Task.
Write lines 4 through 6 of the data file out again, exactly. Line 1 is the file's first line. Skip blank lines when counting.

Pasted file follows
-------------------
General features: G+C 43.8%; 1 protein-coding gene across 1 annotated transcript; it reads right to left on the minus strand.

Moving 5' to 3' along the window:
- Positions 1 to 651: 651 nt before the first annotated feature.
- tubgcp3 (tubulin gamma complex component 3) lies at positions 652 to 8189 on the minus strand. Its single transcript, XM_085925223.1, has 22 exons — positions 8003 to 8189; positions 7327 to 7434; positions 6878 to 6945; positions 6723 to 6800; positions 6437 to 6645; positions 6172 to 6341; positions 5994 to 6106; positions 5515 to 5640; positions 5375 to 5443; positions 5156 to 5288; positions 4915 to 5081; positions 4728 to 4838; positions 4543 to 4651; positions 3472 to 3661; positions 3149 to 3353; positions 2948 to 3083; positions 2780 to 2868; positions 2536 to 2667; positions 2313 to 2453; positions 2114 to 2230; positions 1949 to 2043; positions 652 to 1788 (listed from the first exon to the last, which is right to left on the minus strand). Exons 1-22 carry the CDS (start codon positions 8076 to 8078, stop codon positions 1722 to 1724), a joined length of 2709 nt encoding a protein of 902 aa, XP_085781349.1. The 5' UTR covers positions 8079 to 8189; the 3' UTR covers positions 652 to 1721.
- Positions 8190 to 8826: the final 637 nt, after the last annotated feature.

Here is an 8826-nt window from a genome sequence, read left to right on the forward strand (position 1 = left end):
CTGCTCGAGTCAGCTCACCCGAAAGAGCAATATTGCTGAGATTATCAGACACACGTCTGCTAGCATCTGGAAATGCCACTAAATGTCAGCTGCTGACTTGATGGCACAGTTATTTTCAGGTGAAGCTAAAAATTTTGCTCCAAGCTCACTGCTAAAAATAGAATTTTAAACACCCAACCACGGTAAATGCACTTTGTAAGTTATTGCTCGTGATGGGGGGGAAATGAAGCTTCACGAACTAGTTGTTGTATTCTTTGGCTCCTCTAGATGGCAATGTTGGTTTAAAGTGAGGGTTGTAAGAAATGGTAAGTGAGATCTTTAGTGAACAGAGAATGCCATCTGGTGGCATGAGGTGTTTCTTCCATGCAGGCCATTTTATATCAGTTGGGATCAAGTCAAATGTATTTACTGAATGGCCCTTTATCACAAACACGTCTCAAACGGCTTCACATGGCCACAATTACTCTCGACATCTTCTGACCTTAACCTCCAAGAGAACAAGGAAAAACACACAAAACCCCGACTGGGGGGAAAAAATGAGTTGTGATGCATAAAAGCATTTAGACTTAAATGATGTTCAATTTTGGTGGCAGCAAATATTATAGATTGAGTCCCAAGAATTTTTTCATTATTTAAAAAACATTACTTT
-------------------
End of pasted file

- tubgcp3 (tubulin gamma complex component 3) lies at positions 652 to 8189 on the minus strand. Its single transcript, XM_085925223.1, has 22 exons — positions 8003 to 8189; positions 7327 to 7434; positions 6878 to 6945; positions 6723 to 6800; positions 6437 to 6645; positions 6172 to 6341; positions 5994 to 6106; positions 5515 to 5640; positions 5375 to 5443; positions 5156 to 5288; positions 4915 to 5081; positions 4728 to 4838; positions 4543 to 4651; positions 3472 to 3661; positions 3149 to 3353; positions 2948 to 3083; positions 2780 to 2868; positions 2536 to 2667; positions 2313 to 2453; positions 2114 to 2230; positions 1949 to 2043; positions 652 to 1788 (listed from the first exon to the last, which is right to left on the minus strand). Exons 1-22 carry the CDS (start codon positions 8076 to 8078, stop codon positions 1722 to 1724), a joined length of 2709 nt encoding a protein of 902 aa, XP_085781349.1. The 5' UTR covers positions 8079 to 8189; the 3' UTR covers positions 652 to 1721.
- Positions 8190 to 8826: the final 637 nt, after the last annotated feature.

Here is an 8826-nt window from a genome sequence, read left to right on the forward strand (position 1 = left end):